How Food Photographer Lauren Vied Allen Creates ‘Stories of Culture’

By Jenny Carless

Lauren Vied Allen has long been drawn to food photography. She’s fascinated by the stories that live at the intersection of people and food—as well as food’s vibrant visual appeal.

“Food transcends all aspects of life. It tells our history, it unites people, it’s used to celebrate and grieve—and everyone has to eat,” Allen explains. “The medium has allowed me to experience all of these things, whether I’m in a studio collaborating with trained chefs and stylists for commercial and editorial work, or in a tiny thatched home in the Belizean jungle documenting tortilla making.”

Allen grew up in a Mexican-American family that always made sure that she knew her culture—where they came from and how music, food, art, and history has shaped their cultural identity.

“Food and travel photography has given me the opportunity to learn how others connect to their cultural identity. Food is much greater than daily sustenance because when people are well fed, we open ourselves to learning about each other,” she says.

Allen studied photojournalism and art history at UNC Chapel Hill and attended a workshop with well-known food photographer Penny De Los Santos. Beyond that, she describes her food-photography training as having consisted of “never putting my camera away and constantly photographing and pushing myself with different lighting techniques and subjects.” In 2015, the Adobe Stock premium contributor left her job teaching high school photography to pursue a freelance career.

CHALLENGES—AND REWARDS 

When it comes to working in the studio, Allen finds that keeping the food looking fresh and delicious is the hardest thing.

“Having a great stylist on set is key to keeping food photo-ready,” she says.

The rewards of her labors are long-lasting. “It’s extremely gratifying when I look at that image days, months, or even a year later and still want to eat whatever is in it—or when a subject or client tells me they appreciate having their food photographed with as much love as they have for their food,” she says. “The collaboration in this field is life-giving.”

In Allen’s view, the essential elements for a great food image include light, color, and texture. With lighting, it’s critical to pay attention to the highlights and shadows and to make sure that every aspect of a dish is visible—especially if you’re shooting a hero image for a recipe.

“My goal is more than just a pretty picture,” she says, “so having an image with a story distinguishes it from the rest.”

Here are some of her tips for achieving great photos:

1. Find a bright light source. Look for windows rather than artificial or dark lighting.

2. Know your angles. Overhead, three-quarters, or direct are best for food.

3. Keep a clean background—or own the mess. Crumbs and table mess aren’t easy to clean up in post-production.

4. Keep props relevant to the food. Extra props are just that: extra.

5. Get physically close, instead of using a zoom lens.

Of course, there’s a lot of work involved in food photography—long before you even begin to work with the camera.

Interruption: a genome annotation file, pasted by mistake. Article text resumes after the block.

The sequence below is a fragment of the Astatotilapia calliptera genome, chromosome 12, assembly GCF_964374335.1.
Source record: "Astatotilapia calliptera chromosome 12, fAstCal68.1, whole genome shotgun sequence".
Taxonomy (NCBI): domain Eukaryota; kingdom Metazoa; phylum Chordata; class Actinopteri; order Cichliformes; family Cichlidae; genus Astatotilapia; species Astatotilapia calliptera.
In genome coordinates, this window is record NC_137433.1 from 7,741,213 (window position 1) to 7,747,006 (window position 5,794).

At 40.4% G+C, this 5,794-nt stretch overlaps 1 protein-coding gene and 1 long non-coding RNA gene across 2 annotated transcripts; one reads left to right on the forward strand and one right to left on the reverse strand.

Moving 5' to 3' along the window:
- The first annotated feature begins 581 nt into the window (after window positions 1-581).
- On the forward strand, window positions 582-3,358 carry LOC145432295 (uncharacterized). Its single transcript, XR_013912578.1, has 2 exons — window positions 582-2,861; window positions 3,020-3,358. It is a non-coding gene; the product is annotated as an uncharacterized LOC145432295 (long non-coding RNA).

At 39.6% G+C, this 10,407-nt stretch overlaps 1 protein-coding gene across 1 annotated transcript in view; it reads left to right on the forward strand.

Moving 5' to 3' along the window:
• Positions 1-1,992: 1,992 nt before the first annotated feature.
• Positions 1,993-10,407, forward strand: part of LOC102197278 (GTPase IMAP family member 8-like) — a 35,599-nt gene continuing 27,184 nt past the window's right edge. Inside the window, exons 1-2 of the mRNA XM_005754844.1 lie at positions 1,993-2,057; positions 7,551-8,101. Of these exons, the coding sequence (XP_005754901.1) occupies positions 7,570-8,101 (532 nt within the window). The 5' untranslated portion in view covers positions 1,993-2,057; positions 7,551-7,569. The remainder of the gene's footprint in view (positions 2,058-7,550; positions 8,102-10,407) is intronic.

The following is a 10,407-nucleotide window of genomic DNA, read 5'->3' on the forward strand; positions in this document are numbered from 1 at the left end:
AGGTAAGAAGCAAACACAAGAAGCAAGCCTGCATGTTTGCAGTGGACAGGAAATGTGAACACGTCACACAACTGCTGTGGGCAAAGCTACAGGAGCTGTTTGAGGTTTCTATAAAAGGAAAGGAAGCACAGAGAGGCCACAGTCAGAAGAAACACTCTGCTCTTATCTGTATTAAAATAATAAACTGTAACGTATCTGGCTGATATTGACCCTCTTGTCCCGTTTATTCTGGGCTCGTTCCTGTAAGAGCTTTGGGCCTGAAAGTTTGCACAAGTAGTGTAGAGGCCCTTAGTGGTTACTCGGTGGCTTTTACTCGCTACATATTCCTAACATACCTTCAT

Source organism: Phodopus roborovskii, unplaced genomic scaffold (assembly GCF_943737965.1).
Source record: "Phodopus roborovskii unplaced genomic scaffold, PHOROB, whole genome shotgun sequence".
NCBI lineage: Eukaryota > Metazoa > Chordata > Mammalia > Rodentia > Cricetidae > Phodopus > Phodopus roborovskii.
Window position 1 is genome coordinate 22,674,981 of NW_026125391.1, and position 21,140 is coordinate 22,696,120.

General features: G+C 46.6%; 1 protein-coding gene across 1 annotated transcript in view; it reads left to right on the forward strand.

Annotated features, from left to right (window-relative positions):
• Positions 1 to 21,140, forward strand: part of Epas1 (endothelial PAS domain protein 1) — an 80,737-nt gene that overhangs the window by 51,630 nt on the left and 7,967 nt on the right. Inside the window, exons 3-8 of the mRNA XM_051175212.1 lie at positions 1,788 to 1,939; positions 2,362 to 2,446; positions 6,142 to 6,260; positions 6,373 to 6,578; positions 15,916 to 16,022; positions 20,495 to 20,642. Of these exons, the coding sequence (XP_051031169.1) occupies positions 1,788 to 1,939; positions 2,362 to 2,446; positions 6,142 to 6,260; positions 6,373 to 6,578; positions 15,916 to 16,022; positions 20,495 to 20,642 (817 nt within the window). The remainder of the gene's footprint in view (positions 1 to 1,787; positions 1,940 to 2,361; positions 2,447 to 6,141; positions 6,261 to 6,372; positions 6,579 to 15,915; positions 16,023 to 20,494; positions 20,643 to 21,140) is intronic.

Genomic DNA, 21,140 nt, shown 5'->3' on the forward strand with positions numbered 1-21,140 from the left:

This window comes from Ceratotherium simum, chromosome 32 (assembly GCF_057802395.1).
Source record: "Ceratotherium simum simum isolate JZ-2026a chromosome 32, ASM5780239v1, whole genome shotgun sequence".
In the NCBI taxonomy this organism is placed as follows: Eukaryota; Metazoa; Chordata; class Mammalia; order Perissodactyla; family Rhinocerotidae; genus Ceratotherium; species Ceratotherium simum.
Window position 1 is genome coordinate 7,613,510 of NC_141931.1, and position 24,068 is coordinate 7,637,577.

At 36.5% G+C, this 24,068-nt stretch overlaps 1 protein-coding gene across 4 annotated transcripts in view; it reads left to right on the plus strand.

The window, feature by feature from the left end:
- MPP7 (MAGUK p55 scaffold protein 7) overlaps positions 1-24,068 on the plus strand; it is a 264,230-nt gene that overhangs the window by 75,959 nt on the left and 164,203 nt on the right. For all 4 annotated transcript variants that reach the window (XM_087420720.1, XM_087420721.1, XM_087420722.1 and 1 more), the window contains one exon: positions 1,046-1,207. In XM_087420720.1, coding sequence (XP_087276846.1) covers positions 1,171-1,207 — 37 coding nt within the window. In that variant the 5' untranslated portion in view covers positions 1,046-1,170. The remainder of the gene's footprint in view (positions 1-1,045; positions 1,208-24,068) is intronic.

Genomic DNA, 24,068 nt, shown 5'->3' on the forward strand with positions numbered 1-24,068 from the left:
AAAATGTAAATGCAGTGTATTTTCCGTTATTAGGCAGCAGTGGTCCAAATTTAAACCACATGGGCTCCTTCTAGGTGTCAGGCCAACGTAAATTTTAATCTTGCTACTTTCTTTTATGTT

Depending on the type of shoot, pre-production involves chefs, stylists, and art directors to determine the overall look, necessary props, the food, and so on.

“Scouting out the restaurant or the studio is important, so you’re aware of the space you have to work in,” Allen says. “Setup includes lighting and modifiers, having a prop table, having a prep table, keeping the kitchen clean and the fridge available for any food—and if in a restaurant, having a space that isn’t interfering with any staff who might be prepping for service.”

ALWAYS EVOLVING

Allen’s photographic style is colorful—and poppy.

“Even with on-location stories, I’m always looking for fun ways to incorporate color and light,” she says.

Over time, she has come to love studio lighting as much as natural lighting.

“I still use a mix of both—depending on the assignment—but once I started getting into studio lighting, I saw the endless possibilities I could create but also appreciated the ephemeral qualities of natural light that no one could ever get with artificial lighting,” she says. “I also began bringing people back into my images—using food as a prop for people or having people to help tell the story of the food.

Part of the fun—and skill—of being a food and travel photographer is the spontaneity—finding delightful images and stories wherever you are and capturing them with the equipment on hand.

“The best camera is always the one you have on you, even if it’s just your phone,” Allen says. “I’m a strong believer that it’s not the equipment that makes an image great, but the talent of the photographer. That said, quality equipment can make your job easier.”

Currently, she shoots with a Nikon D850. She uses Adobe Lightroom for cataloging and archiving, Camera Raw for 90 percent of her imaging, and Adobe Photoshop for the rest.

Allen enjoys seeing her field evolve, and she’s particularly excited about the current movement to have accurate representation in food media.

“It’s thrilling that people of color are finally getting heard—and that the whitewashing of immigrant food in the media is, albeit slowly, coming to an end,” she says. “On the visual side, it’s great seeing unique styling and lighting of food instead of the commercial look that has dominated the industry for years.”

Whatever projects Allen is working on, she finds that she’s constantly growing, changing, and evolving.

“I haven’t settled on a style, but I don’t think anyone ever does,” she says. “As long as I’m documenting the food, people, and stories that are important to me, I’m at my happiest.”

Find more of Allen’s work on her website, Instagram, and Adobe Stock, where she is a premium contributor. Follow her pocket food adventures on the blog The World in a Pocket, where stories of cultural identity are told through the lens of dumplings.